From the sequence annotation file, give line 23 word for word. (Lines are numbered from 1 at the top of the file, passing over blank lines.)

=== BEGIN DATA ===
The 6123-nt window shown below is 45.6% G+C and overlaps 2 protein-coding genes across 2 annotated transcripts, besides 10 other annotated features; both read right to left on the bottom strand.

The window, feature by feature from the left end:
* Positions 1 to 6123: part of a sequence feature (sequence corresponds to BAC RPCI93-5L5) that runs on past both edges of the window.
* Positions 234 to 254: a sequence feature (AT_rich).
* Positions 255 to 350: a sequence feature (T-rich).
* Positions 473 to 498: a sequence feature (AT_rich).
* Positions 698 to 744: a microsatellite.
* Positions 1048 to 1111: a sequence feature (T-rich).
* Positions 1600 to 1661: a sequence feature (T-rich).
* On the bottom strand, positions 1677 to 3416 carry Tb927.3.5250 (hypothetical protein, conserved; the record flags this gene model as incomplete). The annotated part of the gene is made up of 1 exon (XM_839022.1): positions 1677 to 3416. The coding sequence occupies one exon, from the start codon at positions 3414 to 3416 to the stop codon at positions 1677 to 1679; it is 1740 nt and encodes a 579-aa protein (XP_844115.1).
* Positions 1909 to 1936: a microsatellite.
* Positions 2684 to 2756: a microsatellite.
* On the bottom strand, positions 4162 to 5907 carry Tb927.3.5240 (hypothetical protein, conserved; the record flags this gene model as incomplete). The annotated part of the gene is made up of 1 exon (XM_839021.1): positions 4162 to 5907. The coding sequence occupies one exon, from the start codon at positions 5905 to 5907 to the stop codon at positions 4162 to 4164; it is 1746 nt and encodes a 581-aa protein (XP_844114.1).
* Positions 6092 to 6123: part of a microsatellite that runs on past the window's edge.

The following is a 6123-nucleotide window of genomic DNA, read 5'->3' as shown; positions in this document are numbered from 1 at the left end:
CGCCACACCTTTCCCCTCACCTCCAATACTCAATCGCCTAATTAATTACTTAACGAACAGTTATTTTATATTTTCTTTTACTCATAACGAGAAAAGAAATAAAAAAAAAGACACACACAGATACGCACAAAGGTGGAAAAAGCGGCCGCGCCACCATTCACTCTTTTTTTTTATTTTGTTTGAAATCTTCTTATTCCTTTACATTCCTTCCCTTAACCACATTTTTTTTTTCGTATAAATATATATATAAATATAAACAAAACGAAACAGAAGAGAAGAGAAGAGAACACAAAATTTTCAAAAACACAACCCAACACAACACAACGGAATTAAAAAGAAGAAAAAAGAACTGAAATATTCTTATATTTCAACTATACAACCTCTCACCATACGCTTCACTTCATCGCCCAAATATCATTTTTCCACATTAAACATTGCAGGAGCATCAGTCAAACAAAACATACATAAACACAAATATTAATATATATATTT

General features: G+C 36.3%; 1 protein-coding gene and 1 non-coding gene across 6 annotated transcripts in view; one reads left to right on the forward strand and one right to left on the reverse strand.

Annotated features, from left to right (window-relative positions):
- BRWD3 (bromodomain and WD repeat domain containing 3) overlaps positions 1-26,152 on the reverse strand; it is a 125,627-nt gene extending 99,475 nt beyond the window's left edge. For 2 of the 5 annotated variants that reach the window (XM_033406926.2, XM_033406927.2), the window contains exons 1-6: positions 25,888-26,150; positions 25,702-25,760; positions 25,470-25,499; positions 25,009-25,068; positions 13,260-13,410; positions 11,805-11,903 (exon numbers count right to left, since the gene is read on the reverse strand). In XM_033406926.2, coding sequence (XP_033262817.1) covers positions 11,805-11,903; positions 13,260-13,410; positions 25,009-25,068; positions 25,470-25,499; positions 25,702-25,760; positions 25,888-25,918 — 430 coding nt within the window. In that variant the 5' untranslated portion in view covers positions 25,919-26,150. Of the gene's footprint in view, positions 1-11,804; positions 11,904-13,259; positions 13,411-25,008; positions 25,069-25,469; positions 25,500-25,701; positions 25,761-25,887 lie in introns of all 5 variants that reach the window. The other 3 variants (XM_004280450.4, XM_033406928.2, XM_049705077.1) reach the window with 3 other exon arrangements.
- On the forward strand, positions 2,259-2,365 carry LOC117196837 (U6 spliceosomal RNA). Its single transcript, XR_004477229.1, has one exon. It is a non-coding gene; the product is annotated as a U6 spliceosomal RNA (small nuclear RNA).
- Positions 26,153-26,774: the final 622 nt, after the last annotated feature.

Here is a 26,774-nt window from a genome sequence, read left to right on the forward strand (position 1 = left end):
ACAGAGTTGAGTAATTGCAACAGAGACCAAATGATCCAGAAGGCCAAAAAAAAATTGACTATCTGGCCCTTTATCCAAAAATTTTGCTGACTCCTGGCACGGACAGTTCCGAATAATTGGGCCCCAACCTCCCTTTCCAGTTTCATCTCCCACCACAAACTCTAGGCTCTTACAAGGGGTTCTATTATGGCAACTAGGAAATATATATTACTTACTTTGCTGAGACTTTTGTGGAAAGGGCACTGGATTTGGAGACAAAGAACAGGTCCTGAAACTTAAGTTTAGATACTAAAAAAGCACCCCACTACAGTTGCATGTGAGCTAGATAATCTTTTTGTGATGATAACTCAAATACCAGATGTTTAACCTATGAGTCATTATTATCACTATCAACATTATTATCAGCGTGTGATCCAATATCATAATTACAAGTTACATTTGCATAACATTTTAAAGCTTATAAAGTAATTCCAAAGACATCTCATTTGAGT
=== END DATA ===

ACAGAGTTGAGTAATTGCAACAGAGACCAAATGATCCAGAAGGCCAAAAAAAAATTGACTATCTGGCCCTTTATCCAAAAATTTTGCTGACTCCTGGCACGGACAGTTCCGAATAATTGGGCCCCAACCTCCCTTTCCAGTTTCATCTCCCACCACAAACTCTAGGCTCTTACAAGGGGTTCTATTATGGCAACTAGGAAATATATATTACTTACTTTGCTGAGACTTTTGTGGAAAGGGCACTGGATTTGGAGACAAAGAACAGGTCCTGAAACTTAAGTTTAGATACTAAAAAAGCACCCCACTACAGTTGCATGTGAGCTAGATAATCTTTTTGTGATGATAACTCAAATACCAGATGTTTAACCTATGAGTCATTATTATCACTATCAACATTATTATCAGCGTGTGATCCAATATCATAATTACAAGTTACATTTGCATAACATTTTAAAGCTTATAAAGTAATTCCAAAGACATCTCATTTGAGT